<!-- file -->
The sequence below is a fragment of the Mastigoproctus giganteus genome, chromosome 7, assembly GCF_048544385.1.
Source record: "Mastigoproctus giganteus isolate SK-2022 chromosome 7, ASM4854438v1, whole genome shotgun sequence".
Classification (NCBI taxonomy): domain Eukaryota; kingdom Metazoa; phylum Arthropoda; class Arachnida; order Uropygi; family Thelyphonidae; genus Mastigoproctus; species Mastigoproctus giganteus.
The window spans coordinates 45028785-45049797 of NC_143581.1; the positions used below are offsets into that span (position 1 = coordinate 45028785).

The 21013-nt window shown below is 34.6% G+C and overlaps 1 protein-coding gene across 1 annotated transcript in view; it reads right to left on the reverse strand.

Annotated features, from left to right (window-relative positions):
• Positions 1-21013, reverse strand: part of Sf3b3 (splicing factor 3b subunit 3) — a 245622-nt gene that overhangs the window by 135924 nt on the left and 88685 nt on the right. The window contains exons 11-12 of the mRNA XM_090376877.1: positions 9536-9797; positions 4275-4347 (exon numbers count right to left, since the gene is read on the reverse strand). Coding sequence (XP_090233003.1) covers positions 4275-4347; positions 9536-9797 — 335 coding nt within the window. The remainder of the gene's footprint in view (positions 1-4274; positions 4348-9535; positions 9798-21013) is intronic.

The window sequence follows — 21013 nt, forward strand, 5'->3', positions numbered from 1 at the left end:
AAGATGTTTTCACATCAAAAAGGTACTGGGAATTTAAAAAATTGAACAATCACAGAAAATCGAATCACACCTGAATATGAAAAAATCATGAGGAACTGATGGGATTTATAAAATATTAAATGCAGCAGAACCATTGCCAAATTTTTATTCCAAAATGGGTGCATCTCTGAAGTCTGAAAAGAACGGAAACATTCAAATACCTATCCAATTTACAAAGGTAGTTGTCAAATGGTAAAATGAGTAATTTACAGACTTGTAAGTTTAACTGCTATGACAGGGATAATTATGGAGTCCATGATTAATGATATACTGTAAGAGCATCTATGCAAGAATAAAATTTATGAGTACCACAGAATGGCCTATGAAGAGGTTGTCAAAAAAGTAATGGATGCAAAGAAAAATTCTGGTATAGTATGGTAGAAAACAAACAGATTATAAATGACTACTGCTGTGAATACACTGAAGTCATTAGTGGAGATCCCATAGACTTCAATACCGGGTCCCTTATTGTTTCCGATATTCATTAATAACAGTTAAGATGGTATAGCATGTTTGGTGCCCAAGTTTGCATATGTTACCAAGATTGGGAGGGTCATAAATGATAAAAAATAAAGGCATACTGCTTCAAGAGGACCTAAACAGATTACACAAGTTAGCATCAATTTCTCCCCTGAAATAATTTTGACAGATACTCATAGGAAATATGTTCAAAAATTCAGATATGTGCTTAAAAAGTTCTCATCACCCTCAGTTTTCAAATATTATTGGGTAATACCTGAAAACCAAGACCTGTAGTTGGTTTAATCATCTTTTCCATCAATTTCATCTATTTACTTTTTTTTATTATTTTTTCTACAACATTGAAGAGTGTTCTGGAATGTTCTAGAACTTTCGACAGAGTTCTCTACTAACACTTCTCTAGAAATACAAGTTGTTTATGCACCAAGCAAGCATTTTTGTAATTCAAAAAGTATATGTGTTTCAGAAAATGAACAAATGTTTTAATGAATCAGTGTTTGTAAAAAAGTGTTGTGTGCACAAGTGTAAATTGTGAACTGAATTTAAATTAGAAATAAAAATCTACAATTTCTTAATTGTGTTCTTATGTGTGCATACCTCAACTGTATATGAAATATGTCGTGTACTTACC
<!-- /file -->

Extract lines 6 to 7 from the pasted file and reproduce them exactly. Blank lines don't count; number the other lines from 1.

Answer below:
Annotated features, from left to right (window-relative positions):
• Positions 1-21013, reverse strand: part of Sf3b3 (splicing factor 3b subunit 3) — a 245622-nt gene that overhangs the window by 135924 nt on the left and 88685 nt on the right. The window contains exons 11-12 of the mRNA XM_090376877.1: positions 9536-9797; positions 4275-4347 (exon numbers count right to left, since the gene is read on the reverse strand). Coding sequence (XP_090233003.1) covers positions 4275-4347; positions 9536-9797 — 335 coding nt within the window. The remainder of the gene's footprint in view (positions 1-4274; positions 4348-9535; positions 9798-21013) is intronic.